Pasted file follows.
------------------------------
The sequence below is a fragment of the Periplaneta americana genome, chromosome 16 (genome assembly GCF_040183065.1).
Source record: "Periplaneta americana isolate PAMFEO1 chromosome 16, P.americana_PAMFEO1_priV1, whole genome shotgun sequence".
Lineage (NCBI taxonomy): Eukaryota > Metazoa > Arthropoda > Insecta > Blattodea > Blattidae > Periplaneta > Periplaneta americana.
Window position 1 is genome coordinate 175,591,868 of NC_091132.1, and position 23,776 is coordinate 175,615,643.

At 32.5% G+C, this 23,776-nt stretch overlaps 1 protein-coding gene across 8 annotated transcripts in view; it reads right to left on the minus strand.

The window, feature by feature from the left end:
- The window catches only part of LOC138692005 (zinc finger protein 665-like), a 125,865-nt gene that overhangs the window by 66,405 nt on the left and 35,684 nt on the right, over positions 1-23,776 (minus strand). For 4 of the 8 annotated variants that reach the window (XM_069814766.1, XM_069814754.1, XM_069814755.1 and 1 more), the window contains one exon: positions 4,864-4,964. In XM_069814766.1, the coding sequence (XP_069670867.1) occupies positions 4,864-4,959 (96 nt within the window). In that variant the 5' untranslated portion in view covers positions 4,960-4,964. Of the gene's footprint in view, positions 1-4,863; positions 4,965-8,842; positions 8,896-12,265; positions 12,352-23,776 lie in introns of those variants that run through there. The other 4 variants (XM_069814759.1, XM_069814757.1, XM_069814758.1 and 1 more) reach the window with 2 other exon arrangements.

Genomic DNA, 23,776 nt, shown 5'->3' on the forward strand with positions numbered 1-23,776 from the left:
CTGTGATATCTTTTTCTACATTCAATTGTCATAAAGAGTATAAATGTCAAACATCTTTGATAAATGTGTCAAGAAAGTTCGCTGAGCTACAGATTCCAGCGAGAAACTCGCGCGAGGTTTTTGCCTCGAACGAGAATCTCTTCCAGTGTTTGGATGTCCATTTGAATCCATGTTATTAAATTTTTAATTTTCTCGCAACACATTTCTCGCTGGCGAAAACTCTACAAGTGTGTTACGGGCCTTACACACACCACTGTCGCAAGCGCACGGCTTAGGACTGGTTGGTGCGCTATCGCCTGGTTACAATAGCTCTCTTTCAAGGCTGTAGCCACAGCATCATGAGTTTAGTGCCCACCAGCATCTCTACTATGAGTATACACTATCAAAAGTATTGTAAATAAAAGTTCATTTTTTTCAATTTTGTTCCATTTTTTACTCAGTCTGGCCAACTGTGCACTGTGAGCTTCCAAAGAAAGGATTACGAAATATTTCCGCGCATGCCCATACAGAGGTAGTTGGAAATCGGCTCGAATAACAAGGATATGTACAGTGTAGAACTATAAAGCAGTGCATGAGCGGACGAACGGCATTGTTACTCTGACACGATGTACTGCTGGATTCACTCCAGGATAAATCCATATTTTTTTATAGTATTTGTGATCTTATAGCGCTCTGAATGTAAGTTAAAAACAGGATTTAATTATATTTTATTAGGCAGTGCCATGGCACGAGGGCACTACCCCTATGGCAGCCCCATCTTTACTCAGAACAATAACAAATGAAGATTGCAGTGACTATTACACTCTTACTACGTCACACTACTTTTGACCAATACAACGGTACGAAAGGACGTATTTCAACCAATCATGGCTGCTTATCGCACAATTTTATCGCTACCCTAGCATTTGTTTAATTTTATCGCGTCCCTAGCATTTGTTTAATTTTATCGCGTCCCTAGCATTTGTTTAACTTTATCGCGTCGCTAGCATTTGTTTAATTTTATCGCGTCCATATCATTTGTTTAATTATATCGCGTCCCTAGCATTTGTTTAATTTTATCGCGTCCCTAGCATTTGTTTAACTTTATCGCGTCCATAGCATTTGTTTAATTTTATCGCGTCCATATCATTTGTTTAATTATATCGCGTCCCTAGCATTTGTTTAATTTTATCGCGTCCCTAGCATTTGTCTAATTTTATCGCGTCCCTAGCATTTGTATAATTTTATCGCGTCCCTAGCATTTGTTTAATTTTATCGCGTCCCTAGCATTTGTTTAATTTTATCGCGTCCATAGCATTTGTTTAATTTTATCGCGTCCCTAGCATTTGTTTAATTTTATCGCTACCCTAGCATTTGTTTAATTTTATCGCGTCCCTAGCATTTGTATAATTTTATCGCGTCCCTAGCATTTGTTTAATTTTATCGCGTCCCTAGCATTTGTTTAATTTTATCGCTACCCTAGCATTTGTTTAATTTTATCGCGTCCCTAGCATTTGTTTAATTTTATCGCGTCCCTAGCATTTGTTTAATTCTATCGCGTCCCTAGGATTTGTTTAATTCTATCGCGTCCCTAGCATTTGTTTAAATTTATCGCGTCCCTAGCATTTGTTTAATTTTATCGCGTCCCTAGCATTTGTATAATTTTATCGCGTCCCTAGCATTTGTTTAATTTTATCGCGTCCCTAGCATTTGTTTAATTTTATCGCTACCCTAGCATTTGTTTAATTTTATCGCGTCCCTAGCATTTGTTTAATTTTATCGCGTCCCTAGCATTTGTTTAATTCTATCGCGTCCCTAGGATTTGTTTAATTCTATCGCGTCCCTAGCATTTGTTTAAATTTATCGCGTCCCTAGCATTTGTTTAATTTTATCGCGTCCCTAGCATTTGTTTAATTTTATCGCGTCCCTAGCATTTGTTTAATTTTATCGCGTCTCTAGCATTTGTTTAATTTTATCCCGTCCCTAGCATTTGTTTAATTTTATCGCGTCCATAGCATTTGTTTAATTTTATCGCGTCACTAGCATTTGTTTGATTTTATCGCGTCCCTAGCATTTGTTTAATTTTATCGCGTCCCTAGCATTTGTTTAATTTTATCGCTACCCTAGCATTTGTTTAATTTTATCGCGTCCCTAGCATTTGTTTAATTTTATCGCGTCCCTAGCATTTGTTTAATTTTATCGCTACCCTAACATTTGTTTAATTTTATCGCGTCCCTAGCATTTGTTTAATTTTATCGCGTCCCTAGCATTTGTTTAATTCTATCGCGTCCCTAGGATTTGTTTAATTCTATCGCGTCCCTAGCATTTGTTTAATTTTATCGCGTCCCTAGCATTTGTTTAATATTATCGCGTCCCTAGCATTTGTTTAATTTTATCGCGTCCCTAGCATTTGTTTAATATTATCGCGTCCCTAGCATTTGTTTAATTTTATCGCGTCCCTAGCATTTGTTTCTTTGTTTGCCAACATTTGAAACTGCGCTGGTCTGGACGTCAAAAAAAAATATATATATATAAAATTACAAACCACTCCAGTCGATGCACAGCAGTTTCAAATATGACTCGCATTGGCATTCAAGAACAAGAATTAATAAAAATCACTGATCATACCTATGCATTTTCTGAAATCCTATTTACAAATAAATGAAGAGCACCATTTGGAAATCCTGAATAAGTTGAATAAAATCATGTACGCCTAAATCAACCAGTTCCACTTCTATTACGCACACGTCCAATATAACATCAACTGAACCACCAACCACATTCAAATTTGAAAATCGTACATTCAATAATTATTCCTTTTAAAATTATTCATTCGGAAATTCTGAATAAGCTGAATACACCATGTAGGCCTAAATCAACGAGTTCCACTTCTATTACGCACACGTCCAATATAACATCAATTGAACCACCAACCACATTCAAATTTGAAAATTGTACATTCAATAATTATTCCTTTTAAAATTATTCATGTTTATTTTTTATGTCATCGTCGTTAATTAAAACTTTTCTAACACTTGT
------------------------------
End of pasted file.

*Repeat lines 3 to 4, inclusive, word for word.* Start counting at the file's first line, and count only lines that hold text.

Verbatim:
Lineage (NCBI taxonomy): Eukaryota > Metazoa > Arthropoda > Insecta > Blattodea > Blattidae > Periplaneta > Periplaneta americana.
Window position 1 is genome coordinate 175,591,868 of NC_091132.1, and position 23,776 is coordinate 175,615,643.